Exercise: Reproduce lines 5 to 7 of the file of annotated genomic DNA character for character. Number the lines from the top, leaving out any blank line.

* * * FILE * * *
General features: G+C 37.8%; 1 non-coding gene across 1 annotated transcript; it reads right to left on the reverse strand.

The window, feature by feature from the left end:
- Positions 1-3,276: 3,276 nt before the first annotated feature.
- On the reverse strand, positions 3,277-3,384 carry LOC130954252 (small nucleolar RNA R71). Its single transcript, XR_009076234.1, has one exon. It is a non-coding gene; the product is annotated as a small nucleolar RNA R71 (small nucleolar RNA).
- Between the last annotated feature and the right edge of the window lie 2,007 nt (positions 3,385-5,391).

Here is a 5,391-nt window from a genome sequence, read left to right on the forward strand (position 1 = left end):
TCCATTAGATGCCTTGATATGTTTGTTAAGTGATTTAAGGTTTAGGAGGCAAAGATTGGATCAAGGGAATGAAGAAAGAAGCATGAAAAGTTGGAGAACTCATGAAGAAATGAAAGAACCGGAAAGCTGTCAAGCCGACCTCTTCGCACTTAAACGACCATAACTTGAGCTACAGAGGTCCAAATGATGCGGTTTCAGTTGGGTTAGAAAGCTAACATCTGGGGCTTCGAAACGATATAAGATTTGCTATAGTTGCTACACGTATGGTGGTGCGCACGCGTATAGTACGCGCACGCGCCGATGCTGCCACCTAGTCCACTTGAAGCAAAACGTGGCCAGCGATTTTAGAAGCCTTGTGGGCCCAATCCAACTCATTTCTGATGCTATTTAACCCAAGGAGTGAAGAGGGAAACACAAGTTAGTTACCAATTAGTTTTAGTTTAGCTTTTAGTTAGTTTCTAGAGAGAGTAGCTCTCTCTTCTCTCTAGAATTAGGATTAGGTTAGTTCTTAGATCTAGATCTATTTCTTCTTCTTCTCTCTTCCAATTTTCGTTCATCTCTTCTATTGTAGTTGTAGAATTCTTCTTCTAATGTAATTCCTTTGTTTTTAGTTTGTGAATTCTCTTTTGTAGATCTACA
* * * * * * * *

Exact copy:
- Between the last annotated feature and the right edge of the window lie 2,007 nt (positions 3,385-5,391).

Here is a 5,391-nt window from a genome sequence, read left to right on the forward strand (position 1 = left end):
TCCATTAGATGCCTTGATATGTTTGTTAAGTGATTTAAGGTTTAGGAGGCAAAGATTGGATCAAGGGAATGAAGAAAGAAGCATGAAAAGTTGGAGAACTCATGAAGAAATGAAAGAACCGGAAAGCTGTCAAGCCGACCTCTTCGCACTTAAACGACCATAACTTGAGCTACAGAGGTCCAAATGATGCGGTTTCAGTTGGGTTAGAAAGCTAACATCTGGGGCTTCGAAACGATATAAGATTTGCTATAGTTGCTACACGTATGGTGGTGCGCACGCGTATAGTACGCGCACGCGCCGATGCTGCCACCTAGTCCACTTGAAGCAAAACGTGGCCAGCGATTTTAGAAGCCTTGTGGGCCCAATCCAACTCATTTCTGATGCTATTTAACCCAAGGAGTGAAGAGGGAAACACAAGTTAGTTACCAATTAGTTTTAGTTTAGCTTTTAGTTAGTTTCTAGAGAGAGTAGCTCTCTCTTCTCTCTAGAATTAGGATTAGGTTAGTTCTTAGATCTAGATCTATTTCTTCTTCTTCTCTCTTCCAATTTTCGTTCATCTCTTCTATTGTAGTTGTAGAATTCTTCTTCTAATGTAATTCCTTTGTTTTTAGTTTGTGAATTCTCTTTTGTAGATCTACA